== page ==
Which is part of the problem with him being in charge. Utopians think they are perfect; wouldn't call themselves Utopians if they didn't. They're extraterrestrial. Came to the Whole Earth ten years before the Genesea, the Great Flood of Genesis, and have been stuck here ever since.

Only some of their extraterrestrial gadgetry works anymore and no one has any idea why or how. Has something to do with the collective willpower of the Idiots of Weir, who are in the majority in Cabalarkon, as funnelled through the Master, though.

Among the gadgets that still work are their eyeorbs, which they mount on eye-staves. Eyeorbs can be used as devic prison pods. That is to say they can capture and hold devils. Except they don't work in devic protectorates, which is where most devils hang out.

They can also manifest gargoyles. These gargoyles are the physical forms taken by the force shields they project. There's lots of prison-podding and gargoyles-manifesting in 'Coueranna's Curse' if you're curious!

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4. Graphics: Footnotes and off-page links:

  1. The swap-overs in the masthead at the top of this time up's 'pHpubs' are of a pair of potential front cover I prepared for the latest novel, 'Decimation Damnation'. A potential dust cover, front and back, for this novel can be found on the entirely revised Covers Gallery.

  2. The 'Alt Txt' mouse-over for the first graphic in the Nihila-Harmonia essay reads: "With chains and scales-of-justice earrings suggestive of Freespirit Nihila, aka Harmonia, the Unity of Balance, scanned in from a newspaper and adjusted on PHOTOSHOP by Jim McPherson, 2003"; although I did not write down the date, the original picture ran in the Vancouver Sun; I believe the chained woman is supposed to represent the disputed territory of Kashmir, torn as it is between India and Pakistan;

  3. The mouse-over behind the second Nihila-Harmonia graphic reads: "Part of a mural by David Alfaro Siqueiros, woman struggling against chains, reminiscent of Harmonia, the Unity of Panharmonium, photo taken in 2005 by Jim McPherson, graphic prepared on PHOTOSHOP, 2007"; in the 1938 'Heliodyssey' serials there's a character often described as "Not that Diego Rivera"; this mural is by a contemporary of that Diego Rivera; along with my favourite, Carlos Orosco Romero, many consider Siqueiros and Rivera the big three of Mexican muralists; a different rendition of the same painting, as well as more on Nihila, can be found in synopses prepared for 'The Trigregos Gambit' and 'Helios on the Moon'; as per here, I also used a web-shot of the same painting in a graphic I prepared for The Cretan Snake Goddess mini-essay:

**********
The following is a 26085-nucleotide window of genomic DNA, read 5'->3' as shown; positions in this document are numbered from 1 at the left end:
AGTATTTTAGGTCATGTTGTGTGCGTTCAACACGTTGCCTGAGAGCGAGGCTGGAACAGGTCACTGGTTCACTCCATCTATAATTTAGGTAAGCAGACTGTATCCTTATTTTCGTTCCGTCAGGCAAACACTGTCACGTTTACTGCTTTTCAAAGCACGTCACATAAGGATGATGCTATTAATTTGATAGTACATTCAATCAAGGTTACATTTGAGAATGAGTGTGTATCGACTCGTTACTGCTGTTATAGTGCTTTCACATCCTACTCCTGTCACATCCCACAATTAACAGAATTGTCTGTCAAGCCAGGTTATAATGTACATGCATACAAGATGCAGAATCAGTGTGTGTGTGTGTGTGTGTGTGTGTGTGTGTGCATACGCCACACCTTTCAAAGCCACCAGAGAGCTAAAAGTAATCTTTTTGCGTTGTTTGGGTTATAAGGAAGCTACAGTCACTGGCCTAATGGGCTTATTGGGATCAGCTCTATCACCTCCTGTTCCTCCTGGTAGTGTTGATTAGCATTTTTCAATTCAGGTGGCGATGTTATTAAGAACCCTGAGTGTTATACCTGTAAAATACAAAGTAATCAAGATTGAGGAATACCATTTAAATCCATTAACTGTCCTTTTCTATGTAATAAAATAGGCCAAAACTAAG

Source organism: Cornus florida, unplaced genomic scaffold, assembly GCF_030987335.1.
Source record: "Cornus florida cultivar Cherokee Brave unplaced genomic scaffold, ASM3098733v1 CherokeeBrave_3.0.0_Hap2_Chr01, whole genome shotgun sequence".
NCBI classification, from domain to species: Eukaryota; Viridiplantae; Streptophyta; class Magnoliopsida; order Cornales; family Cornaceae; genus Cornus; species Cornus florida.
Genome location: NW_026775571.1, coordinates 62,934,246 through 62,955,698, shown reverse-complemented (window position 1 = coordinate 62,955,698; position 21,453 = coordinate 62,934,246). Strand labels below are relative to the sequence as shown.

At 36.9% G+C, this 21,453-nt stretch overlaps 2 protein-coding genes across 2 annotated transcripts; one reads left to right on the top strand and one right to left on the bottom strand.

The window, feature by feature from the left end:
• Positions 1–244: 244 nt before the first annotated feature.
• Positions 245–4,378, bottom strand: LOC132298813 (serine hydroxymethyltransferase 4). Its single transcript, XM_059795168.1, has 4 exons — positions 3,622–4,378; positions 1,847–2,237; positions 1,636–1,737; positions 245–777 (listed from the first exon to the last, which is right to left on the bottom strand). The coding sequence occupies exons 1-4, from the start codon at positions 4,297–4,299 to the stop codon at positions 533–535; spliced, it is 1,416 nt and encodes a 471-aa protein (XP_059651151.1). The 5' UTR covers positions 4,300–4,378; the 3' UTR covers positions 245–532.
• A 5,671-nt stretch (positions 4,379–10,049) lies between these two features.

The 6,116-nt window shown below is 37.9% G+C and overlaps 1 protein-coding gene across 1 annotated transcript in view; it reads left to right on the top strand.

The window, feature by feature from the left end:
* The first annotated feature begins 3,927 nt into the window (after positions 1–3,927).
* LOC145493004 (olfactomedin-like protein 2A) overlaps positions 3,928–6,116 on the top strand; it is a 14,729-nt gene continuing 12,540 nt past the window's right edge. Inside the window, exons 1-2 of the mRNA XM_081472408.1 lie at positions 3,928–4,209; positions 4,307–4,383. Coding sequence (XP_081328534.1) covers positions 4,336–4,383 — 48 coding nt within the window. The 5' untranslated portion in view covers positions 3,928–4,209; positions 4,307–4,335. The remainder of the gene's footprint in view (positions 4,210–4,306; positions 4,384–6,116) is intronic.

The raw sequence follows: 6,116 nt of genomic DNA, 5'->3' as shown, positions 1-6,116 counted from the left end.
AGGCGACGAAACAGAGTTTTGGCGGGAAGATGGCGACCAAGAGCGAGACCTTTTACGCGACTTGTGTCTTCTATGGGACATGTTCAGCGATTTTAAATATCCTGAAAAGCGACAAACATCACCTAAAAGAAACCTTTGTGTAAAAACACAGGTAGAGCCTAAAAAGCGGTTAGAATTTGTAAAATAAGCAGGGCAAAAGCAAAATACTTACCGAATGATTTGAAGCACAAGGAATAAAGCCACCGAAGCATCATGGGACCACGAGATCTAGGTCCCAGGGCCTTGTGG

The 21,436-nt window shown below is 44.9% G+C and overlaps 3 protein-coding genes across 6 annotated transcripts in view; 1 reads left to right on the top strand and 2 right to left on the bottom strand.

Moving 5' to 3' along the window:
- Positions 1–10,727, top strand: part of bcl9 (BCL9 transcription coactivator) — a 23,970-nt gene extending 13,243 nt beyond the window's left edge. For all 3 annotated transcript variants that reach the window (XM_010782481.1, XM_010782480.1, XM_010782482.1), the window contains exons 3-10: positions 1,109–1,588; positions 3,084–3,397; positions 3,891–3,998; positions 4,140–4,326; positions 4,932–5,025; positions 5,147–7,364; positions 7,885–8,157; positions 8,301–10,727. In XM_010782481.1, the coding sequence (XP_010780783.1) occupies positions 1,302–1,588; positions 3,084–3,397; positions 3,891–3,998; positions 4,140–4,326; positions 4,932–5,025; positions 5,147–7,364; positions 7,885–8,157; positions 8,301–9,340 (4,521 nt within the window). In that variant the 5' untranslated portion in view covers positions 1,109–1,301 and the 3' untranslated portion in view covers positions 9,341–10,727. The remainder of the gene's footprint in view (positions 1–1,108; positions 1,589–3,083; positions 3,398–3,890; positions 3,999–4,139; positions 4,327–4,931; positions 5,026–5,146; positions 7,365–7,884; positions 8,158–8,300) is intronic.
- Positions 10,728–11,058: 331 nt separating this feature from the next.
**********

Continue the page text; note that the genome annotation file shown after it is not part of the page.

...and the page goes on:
4. The mouse-over in the Cel-Spook essay reads: "Rainbow overlay suggestive of Cel-Spook; underlay part of a painting by Paul Delvaux, from a postcard purchased at Scottish National Gallery of Modern Art; rainbow overlay prepared by Jim McPherson on PHOTOSHOP, 2004"; there's yet another entry re the Horny Ghost on the Witches webpage;

  5. I prepared the graphic shown in the Utopians essay for the backcover of 'Decimation Damnation'; its mouse-over is as follows: "The caption reads: Mythos Utopian Eyeorbs Manifesting Gargoyle; images of Caduceus and Gargoyles were taken from the Internet and put together by Jim McPherson, using PHOTOSHOP, in 2004"; the caduceus, as opposed to an actual gargoyle, is the preferred manifestation of white-as-light Illuminatus (Melina Sarpedon in the 1938 serials, Zeross in the 1980 serials); funnily enough, in the 1938 serials Mel's black-as-midnight twin brother, Demios Sarpedon, manifests a Quasimodo; in 'Decimation Damnation' Thobruk Grudal, another Trinondev Warrior of Weir, manifests a baby seal and uses it as a club.

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Cliffhead spotted and shot by Jim McPherson in Turkey, 2003Page background is a whitened, then lightened even more, cliffhead spotted and shot in Hasankeyf, Turkey, by Jim McPherson, the creator/writer of the Phantacea Mythos, in 2003. It reminded him of a Tyrannosaurus, but he's somewhat pixilated after all these years writing phantacea-related material.

Another shot taken from the Roman ruins high atop the plateau of Hasankeyf is here. Many more cliffheads can be seen in the series of FAQs posted here and here. The Tyranno Cliff features as the background of Coyote Nine: "Coyotes of a Conundrum is a good name for a FAQ page" while the Hasan House Head shows up on the mockup cover for "Decimation Damnation".

- Double-click image in this panel in order to open background gif in a separate window -